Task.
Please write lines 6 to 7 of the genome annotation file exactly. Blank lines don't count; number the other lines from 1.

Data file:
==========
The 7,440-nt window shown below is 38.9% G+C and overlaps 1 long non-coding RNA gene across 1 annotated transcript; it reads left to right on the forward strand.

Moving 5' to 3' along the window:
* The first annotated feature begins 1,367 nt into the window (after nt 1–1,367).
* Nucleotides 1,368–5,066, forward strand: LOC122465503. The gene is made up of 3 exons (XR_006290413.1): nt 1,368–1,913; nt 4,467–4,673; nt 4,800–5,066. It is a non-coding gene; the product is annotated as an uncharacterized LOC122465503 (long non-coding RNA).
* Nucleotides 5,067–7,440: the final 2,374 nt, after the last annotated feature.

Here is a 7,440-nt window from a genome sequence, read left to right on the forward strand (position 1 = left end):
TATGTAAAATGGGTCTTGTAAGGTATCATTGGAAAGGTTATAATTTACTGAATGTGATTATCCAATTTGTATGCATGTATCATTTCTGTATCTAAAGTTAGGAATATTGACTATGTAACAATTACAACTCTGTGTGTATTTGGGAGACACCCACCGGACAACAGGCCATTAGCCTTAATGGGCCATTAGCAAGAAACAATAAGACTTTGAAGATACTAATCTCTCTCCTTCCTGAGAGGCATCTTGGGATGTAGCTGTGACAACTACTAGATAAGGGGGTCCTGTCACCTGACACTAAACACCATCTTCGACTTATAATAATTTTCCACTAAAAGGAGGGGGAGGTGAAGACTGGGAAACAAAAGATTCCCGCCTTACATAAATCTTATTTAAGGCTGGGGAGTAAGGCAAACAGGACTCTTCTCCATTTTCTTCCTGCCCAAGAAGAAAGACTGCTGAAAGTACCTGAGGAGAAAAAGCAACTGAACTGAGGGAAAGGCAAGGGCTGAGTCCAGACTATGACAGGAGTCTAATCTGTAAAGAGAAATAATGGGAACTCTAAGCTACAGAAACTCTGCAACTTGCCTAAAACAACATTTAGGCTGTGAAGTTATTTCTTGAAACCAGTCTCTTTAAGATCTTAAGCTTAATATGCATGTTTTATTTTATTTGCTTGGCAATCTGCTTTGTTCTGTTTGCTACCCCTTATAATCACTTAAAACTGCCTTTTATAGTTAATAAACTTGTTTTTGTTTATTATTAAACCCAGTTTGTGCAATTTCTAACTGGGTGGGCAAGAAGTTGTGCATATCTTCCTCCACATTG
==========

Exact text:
Here is a 7,440-nt window from a genome sequence, read left to right on the forward strand (position 1 = left end):
TATGTAAAATGGGTCTTGTAAGGTATCATTGGAAAGGTTATAATTTACTGAATGTGATTATCCAATTTGTATGCATGTATCATTTCTGTATCTAAAGTTAGGAATATTGACTATGTAACAATTACAACTCTGTGTGTATTTGGGAGACACCCACCGGACAACAGGCCATTAGCCTTAATGGGCCATTAGCAAGAAACAATAAGACTTTGAAGATACTAATCTCTCTCCTTCCTGAGAGGCATCTTGGGATGTAGCTGTGACAACTACTAGATAAGGGGGTCCTGTCACCTGACACTAAACACCATCTTCGACTTATAATAATTTTCCACTAAAAGGAGGGGGAGGTGAAGACTGGGAAACAAAAGATTCCCGCCTTACATAAATCTTATTTAAGGCTGGGGAGTAAGGCAAACAGGACTCTTCTCCATTTTCTTCCTGCCCAAGAAGAAAGACTGCTGAAAGTACCTGAGGAGAAAAAGCAACTGAACTGAGGGAAAGGCAAGGGCTGAGTCCAGACTATGACAGGAGTCTAATCTGTAAAGAGAAATAATGGGAACTCTAAGCTACAGAAACTCTGCAACTTGCCTAAAACAACATTTAGGCTGTGAAGTTATTTCTTGAAACCAGTCTCTTTAAGATCTTAAGCTTAATATGCATGTTTTATTTTATTTGCTTGGCAATCTGCTTTGTTCTGTTTGCTACCCCTTATAATCACTTAAAACTGCCTTTTATAGTTAATAAACTTGTTTTTGTTTATTATTAAACCCAGTTTGTGCAATTTCTAACTGGGTGGGCAAGAAGTTGTGCATATCTTCCTCCACATTG